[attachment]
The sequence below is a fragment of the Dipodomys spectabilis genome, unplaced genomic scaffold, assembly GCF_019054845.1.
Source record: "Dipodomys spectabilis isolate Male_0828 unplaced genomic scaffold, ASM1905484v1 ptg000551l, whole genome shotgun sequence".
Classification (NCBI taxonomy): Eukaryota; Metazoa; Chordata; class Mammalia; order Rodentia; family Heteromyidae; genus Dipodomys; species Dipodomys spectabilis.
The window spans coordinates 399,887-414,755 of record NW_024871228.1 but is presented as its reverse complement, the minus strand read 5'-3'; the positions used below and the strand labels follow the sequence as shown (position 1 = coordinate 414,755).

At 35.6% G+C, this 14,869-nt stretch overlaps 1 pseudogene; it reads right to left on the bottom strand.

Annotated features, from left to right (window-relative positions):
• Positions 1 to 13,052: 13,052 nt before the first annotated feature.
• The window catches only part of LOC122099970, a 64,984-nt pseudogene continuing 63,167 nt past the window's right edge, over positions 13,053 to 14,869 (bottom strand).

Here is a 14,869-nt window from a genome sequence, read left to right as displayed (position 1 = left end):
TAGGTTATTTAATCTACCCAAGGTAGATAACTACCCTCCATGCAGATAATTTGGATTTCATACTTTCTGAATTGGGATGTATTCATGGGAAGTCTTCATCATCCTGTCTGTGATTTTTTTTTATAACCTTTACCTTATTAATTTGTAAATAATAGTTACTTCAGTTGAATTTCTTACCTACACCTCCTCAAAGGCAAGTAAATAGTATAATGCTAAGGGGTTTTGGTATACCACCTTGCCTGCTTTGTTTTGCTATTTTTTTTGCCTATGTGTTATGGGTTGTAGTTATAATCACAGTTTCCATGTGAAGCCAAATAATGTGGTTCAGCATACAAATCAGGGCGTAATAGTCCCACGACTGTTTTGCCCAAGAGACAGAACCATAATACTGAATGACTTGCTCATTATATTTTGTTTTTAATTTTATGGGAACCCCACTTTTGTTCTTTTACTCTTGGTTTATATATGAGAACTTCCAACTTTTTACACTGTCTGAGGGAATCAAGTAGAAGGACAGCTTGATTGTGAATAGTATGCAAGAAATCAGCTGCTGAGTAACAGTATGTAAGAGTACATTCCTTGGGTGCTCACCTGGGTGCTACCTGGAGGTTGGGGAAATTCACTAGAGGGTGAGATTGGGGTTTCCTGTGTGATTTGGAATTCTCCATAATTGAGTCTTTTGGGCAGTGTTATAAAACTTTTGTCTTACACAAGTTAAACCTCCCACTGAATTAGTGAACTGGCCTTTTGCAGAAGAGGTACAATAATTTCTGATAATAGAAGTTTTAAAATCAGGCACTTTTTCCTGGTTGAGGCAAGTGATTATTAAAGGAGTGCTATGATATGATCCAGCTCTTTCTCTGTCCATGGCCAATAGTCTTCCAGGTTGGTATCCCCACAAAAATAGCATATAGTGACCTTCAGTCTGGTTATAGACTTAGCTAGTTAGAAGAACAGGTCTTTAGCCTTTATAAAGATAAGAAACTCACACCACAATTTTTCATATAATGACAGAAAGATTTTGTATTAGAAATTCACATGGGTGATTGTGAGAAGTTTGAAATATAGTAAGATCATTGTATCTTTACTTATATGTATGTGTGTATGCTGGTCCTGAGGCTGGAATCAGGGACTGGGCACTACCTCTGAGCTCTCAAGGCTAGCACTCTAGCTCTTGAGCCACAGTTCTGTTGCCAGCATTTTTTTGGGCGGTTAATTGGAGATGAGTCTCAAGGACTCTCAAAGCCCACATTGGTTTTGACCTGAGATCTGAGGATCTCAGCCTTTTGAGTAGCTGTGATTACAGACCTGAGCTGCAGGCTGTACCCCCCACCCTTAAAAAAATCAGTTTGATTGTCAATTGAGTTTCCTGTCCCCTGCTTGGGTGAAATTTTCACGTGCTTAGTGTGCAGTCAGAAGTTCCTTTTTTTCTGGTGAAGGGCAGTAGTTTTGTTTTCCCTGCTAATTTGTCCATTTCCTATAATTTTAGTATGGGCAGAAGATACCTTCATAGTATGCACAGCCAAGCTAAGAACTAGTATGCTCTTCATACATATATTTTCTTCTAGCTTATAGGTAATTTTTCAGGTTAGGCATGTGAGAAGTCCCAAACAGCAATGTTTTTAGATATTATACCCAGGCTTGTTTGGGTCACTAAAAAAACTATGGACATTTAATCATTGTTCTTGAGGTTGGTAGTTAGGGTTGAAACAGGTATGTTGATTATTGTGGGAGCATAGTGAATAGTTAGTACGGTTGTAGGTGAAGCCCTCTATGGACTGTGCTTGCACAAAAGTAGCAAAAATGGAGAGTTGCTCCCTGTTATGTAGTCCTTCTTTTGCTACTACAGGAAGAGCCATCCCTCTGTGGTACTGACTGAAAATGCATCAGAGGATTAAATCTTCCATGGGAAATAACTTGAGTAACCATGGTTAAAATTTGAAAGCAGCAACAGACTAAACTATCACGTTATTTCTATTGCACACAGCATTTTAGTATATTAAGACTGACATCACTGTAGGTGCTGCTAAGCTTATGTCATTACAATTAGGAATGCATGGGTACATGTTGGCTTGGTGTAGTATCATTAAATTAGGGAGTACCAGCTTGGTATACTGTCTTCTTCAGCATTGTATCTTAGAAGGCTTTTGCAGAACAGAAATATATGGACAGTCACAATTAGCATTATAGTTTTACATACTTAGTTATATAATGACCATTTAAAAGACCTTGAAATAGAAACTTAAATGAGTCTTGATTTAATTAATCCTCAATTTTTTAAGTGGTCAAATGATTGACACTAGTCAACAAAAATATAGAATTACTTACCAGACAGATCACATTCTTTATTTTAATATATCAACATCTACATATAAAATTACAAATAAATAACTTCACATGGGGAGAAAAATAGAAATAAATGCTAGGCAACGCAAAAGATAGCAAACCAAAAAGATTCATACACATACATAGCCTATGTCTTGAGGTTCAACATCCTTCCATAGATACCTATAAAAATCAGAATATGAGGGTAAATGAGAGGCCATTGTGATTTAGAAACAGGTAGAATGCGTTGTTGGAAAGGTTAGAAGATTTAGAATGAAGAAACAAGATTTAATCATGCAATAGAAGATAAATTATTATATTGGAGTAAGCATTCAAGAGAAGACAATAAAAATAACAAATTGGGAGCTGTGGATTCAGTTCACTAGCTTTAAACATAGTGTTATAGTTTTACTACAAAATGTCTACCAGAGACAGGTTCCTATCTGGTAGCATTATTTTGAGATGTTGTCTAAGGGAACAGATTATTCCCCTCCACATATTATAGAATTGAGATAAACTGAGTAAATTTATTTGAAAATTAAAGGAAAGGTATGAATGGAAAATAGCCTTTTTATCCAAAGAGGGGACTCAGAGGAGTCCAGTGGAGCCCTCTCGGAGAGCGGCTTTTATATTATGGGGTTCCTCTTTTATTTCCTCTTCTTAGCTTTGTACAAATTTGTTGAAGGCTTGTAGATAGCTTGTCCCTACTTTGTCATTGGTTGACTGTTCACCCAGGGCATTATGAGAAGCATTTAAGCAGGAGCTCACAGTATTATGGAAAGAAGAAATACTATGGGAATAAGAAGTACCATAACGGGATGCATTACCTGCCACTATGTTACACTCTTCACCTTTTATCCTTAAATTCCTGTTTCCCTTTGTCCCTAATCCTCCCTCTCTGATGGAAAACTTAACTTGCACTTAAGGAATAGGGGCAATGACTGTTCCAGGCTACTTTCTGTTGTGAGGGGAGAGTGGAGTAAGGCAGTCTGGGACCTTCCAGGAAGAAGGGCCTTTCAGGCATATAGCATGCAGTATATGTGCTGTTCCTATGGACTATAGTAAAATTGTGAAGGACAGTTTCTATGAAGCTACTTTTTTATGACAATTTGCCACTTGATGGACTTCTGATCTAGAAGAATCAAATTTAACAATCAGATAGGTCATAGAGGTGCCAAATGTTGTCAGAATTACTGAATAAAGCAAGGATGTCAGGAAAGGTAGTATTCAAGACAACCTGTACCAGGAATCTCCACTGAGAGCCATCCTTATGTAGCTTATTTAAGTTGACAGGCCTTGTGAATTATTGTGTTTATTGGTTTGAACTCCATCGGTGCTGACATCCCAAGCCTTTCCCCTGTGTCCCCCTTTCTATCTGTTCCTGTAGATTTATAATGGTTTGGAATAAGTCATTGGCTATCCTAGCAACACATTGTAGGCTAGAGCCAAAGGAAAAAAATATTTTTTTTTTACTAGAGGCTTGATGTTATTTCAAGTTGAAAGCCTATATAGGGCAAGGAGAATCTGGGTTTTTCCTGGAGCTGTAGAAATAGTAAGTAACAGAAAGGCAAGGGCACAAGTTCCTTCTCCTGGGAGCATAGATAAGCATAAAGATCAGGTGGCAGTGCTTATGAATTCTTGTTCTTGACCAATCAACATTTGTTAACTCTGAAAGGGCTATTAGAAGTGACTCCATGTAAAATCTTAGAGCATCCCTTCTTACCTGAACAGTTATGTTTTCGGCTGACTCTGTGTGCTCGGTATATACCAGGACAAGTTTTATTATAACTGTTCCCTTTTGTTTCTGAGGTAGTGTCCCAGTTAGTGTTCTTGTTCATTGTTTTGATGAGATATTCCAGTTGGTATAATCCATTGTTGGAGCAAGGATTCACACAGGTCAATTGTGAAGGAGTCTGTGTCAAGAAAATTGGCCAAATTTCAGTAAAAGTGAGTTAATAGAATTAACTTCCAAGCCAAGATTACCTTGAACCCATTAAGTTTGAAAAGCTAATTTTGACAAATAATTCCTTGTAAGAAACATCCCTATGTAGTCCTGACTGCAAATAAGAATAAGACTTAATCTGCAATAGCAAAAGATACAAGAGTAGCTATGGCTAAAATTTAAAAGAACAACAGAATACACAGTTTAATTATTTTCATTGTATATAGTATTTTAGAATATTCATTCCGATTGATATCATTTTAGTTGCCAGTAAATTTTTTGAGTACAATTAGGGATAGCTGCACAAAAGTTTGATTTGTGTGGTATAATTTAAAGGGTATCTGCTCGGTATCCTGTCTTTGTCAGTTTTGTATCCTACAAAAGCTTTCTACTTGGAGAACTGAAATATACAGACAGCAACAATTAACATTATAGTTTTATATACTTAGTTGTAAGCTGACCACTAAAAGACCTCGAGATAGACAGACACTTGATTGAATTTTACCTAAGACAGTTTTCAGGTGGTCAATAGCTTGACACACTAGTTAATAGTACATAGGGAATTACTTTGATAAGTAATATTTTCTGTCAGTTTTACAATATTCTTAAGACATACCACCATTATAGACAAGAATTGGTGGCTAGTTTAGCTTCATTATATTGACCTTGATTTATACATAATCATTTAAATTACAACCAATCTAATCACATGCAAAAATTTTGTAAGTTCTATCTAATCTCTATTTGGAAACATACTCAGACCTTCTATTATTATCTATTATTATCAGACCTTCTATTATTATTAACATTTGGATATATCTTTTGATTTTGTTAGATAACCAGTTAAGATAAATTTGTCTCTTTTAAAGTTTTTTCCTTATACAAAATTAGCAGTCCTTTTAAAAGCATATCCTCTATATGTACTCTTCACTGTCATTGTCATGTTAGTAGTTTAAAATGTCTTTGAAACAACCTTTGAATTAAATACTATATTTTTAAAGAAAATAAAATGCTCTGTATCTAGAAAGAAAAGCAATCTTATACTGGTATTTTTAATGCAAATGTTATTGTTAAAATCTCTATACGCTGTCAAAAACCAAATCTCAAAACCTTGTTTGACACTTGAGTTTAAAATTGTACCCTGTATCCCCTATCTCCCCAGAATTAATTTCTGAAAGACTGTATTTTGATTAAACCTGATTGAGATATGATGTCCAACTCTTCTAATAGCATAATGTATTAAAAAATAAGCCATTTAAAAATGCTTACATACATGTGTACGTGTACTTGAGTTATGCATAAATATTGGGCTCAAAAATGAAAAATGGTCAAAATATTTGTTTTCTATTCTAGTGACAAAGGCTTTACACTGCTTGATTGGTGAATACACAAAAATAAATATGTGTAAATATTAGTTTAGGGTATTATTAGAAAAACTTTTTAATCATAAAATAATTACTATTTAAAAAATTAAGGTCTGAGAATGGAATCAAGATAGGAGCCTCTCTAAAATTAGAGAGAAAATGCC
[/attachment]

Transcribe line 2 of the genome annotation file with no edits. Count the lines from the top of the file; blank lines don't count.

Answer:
Source record: "Dipodomys spectabilis isolate Male_0828 unplaced genomic scaffold, ASM1905484v1 ptg000551l, whole genome shotgun sequence".